Squabble Over Sidewalks Highlights Racial Tensions

Posted on 03. Dec, 2009 by in Business and Economics, Jeremy Caplan, Urban

The Chinese community in Bensonhurst thinks it’s garbage.

Picture 7Racially-tinged allegations have been made regarding sidewalk conditions on Bay Parkway in the neighborhood recently.  Complaints aimed at Asian-owned businesses have been voiced regarding greasy sidewalks, rotten food, and unpleasant smells during hot summer months.

“Most Chinese restaurants, large grocery stores, and bakery owners spill their liquid wastes into the streets leaving a stench in the neighborhood.  This causes the non-Chinese to think badly of the Chinese community as a whole,” said Lin De Ming, who runs Jing Xin Yuan, a Buddhist cultivation center on Bay Parkway.

De Ming, who is white and is active in the Chinese community, worries that they will develop a reputation for being unclean.  He’s also concerned that stereotypes about the Chinese people as a whole will lead to bullying in schools.

Bensonhurst has undergone a rapid transformation in the last couple of years with an influx of mostly Chinese immigrants.  The murder of Yusuf Hawkins, a black teenager, in 1989 and the beating of a Chinese high school student at Lafayette High School gave Bensonhurst a reputation for racism.  Recent accusations about cleanliness is another manifestation of culture clash in the neighborhood as a result of new residents.

Community Board Manager Marnee Elias-Pavia does not agree with the stereotype.

“It’s customary with any commercial strip that you tend to have issues with garbage.  It can happen anywhere.  I don’t know if it’s due to the Asian community.  I think that’s unfair,” said Elias-Pavis.

She went on to say that because many Chinese residents are new to the community, they may not always be aware of the rules and regulations regarding sanitation.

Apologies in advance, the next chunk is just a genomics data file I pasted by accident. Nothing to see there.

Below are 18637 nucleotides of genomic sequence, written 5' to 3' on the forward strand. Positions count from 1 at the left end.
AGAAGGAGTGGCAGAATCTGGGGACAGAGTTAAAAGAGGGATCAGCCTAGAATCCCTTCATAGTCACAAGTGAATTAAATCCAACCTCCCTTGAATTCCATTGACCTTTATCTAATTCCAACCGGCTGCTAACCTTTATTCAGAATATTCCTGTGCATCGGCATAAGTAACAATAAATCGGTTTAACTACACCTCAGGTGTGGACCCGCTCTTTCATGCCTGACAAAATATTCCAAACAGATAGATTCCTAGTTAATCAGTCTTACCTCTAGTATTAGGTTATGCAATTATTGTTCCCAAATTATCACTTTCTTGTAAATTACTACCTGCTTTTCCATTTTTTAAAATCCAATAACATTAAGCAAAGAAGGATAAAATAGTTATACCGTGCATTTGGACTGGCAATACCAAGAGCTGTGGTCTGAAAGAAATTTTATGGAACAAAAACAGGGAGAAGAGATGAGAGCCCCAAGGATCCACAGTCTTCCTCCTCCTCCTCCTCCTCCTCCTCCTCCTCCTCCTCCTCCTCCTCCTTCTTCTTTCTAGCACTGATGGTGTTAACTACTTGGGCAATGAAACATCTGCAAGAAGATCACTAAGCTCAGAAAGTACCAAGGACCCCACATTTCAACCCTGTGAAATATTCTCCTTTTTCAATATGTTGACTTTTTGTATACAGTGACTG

Alan Baginski, 45, is a life-long resident of Bensonhurst.  He says that while the neighborhood used to be clean, conditions have gotten worse over the past few years, specifically around larger grocery stores.  Baginski’s biggest complaint is the smell.

“It was once so bad this summer, I saw people covering there mouths with cloths and crossing the street to avoid the stench. Even on non-garbage days the smell emitting from these groceries is quite foul,” he said.

The Department of Sanitation hasn’t heard much about the problem.  During the month of October, they received about ten complaints regarding sidewalk conditions, but issued only two fines.

Still, to try and raise esteem in the community, The United Chinese Association of Brooklyn in conjunction with 40 community members and business owners held a street-cleaning event in September to show good faith.  Volunteers walked along Bay Parkway from 65th to 86th Avenues sweeping the sidewalks and gathering trash.  By the end of the event, they had gathered 25 bags of trash in total.

De Ming, Elias-Pavia, and Baginski all say they are happy to have the newfound diversity in the neighborhood as long as they are involved in the community.

Nevertheless, some resistance is still present.  A recent post of the Bensonhurst Facebook wall highlights the issue:

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One Response to “Squabble Over Sidewalks Highlights Racial Tensions”

  1. barbie

    11. Sep, 2010

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